Last week Sami Ben Gharbia did an excellent posting about the blockage of the WordPress blogging platform in Turkey, this week we will examine what Turkish bloggers have to say about it. There is anger, resentment, and sense of utter amazement at the absurdness of the situation. And yet, there is a powerful spirit of strength in combating this ban.
Many Turkish bloggers and expat bloggers feel that the recent banning of WordPress in Turkey is not only a sign of things to come, but a cause for embarrassment. James in Turkey sums up the history of Turkish censorship well:
Turkey has banned WordPress, the blogging platform. This is not a move without precedent; the popular definitions site ekşisözlük and, more famously, YouTube have both been blocked in the past. Turk Telekom's virtual monopoly on internet access in Turkey makes a ban an easy thing to enforce. There is, after all, just the one service provider to submit a court order to. Such a ban wouldn't be as easy in a place like Britain, where multiple companies maintain the country's internet infrastructure.
The man behind this ban is the Turkish creationist Adnan Oktar, more popularly known by his pen name Harun Yahya. It seems Mr Oktar took offence at some sentiments express about his person on a certain WordPress blog, and proceeded to have his lawyers ban the entire platform. Mr Oktar's lawyers were also behind the ekşisözlük ban, which was only lifted after the entires about him were deleted.
Censorship in Turkey has long been extensive. When it comes to certain sensitive subjects – be it the Kurds, the Armenians, the hidden state or the military – Turkish journalists have always exercised a degree of self-censorship. Even ordinary Turks have a habit of lowering their voices when talking politics, lest they be overheard. In such an environment, the mere recalling of books and banning of websites can be almost second nature.
But despite its long history of censorship, the Turkish state has yet to realise that it just doesn't work. When YouTube was banned for an anti-Atatürk video that appeared in its wares, every other Turkish internet user found a way of watching the video to see out what the fuss was about. I myself have met authors who are delighted when their books are banned and taken away by the police. It makes people want to read them. Surely it's like dealing with a spoilt child – giving attention only makes it worse.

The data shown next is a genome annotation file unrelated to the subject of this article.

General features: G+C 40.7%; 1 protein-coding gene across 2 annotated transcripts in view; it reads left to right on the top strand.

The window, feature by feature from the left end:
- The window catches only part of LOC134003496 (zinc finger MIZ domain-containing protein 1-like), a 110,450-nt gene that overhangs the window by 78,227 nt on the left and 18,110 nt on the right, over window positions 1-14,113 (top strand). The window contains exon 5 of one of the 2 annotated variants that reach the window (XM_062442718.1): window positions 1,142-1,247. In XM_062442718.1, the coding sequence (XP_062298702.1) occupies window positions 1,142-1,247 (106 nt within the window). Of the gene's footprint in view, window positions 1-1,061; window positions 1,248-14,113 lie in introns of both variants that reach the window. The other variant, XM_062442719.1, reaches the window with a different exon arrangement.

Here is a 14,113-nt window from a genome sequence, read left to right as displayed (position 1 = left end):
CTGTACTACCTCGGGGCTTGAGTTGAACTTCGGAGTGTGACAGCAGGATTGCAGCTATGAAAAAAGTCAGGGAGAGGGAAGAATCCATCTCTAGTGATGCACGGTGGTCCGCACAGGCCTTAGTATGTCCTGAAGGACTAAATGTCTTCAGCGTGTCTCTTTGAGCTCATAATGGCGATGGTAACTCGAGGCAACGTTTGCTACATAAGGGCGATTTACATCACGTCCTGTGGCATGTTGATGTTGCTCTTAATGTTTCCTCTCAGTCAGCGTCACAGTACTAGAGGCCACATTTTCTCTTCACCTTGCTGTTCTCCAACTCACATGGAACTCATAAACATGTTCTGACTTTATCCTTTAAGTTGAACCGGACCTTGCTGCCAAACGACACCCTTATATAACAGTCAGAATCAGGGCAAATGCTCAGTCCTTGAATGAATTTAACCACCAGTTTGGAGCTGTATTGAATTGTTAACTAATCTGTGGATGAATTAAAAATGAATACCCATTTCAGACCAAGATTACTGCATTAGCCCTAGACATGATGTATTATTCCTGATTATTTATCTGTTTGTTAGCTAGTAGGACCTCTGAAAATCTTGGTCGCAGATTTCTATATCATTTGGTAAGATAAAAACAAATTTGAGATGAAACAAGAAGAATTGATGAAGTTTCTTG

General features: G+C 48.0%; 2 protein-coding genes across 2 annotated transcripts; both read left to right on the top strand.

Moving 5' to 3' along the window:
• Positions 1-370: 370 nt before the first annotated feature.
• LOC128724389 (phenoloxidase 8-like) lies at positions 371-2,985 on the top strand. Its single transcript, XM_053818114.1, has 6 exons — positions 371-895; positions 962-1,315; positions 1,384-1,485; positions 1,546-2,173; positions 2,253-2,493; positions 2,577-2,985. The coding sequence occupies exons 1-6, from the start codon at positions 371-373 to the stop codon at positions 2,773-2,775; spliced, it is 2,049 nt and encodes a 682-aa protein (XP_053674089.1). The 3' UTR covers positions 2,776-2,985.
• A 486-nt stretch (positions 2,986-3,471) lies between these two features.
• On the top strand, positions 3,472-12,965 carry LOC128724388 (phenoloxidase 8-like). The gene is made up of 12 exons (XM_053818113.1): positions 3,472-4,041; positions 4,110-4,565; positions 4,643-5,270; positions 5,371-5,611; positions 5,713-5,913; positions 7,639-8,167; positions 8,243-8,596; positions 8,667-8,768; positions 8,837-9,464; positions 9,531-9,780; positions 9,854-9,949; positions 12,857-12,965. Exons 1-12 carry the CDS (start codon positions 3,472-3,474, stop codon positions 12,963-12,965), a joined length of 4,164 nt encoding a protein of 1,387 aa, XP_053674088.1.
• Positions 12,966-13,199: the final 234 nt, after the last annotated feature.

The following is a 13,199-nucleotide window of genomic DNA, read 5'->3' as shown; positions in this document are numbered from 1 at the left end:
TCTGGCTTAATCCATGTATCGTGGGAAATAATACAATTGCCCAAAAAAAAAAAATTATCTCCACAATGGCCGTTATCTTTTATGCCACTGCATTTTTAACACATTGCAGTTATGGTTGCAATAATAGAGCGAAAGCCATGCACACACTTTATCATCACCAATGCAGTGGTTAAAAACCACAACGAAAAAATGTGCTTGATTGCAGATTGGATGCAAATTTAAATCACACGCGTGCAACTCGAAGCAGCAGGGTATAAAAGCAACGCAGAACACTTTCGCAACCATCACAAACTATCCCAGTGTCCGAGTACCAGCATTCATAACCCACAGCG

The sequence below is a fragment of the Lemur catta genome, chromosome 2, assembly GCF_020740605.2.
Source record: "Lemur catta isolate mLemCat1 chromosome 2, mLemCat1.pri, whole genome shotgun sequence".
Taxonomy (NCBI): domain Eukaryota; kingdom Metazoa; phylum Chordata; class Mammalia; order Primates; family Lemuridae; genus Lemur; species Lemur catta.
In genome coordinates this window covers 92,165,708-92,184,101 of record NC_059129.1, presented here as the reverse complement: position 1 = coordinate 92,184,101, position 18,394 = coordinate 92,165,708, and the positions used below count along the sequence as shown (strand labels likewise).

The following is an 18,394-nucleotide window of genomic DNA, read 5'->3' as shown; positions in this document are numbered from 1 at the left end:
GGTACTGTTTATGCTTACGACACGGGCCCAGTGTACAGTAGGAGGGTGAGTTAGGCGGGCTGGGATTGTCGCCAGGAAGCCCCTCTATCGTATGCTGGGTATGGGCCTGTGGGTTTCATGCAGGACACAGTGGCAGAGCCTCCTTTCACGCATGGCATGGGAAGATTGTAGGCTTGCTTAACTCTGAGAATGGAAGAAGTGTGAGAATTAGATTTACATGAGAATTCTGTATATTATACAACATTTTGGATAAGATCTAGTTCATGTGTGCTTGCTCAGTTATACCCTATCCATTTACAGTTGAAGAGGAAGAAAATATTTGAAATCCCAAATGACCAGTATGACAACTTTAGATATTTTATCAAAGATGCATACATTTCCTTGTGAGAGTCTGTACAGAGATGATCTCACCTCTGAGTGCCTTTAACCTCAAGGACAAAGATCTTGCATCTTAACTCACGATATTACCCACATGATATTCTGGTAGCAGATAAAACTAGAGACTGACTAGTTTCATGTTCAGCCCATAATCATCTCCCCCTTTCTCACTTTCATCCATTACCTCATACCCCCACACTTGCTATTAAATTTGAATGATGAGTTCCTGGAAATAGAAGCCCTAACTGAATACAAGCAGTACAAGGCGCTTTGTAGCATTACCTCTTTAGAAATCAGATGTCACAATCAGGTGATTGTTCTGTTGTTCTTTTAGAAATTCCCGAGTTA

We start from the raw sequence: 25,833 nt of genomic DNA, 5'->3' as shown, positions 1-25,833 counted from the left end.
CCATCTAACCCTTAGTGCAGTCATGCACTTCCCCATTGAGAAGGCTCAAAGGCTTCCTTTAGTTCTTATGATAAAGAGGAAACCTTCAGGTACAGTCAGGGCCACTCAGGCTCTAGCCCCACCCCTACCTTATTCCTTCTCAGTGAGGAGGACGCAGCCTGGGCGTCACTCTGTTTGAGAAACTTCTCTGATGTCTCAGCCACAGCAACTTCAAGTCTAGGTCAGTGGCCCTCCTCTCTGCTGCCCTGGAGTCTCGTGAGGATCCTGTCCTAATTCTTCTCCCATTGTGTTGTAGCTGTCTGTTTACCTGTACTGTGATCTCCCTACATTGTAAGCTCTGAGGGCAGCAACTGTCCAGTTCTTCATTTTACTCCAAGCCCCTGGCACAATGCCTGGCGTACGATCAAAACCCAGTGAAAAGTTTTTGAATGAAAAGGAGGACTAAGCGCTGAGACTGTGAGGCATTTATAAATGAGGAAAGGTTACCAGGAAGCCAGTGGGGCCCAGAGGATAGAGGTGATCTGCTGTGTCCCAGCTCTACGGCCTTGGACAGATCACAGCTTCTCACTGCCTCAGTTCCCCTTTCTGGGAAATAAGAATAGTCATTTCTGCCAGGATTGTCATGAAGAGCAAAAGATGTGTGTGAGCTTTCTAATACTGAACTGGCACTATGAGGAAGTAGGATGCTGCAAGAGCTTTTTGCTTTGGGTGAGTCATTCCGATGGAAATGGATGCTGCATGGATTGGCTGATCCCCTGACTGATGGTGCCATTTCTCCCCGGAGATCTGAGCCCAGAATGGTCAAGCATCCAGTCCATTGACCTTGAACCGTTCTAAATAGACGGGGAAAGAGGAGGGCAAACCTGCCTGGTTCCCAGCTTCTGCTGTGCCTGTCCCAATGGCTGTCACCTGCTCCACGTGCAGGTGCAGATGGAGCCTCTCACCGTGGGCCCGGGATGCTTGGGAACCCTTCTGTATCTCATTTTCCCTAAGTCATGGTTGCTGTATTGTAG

I have very little time for Mr Oktar. He is not an intelligent man. The legal action he has taken against certain WordPress blogs are completely in character and, as far as I can see, without much justification. I don't see how a tiny blog can do much personal harm to him.
But my personal thoughts aside, there is a bigger issue here – the fact that it is possible to ban parts of the Internet in Turkey. The courts should not be able to close entire websites in responsible to a single libel claim. More important than that, though, the internet access of an entire country should not rest in the hands of one single company, however privatised it might be. It's time to break up Turk Telekom.
As James points out, the ease in which this ban was implemented is of some concern, however with this ease also comes the resourcefulness of Turkish internet users to work around the ban. Erkan from Erkan's Field Diary notes that he uses his RSS feed from Bloglines to read WordPress blogs.
Other bloggers have compared the decision to ban WordPress to a fatwa rather than a court decision, from Internations Musings: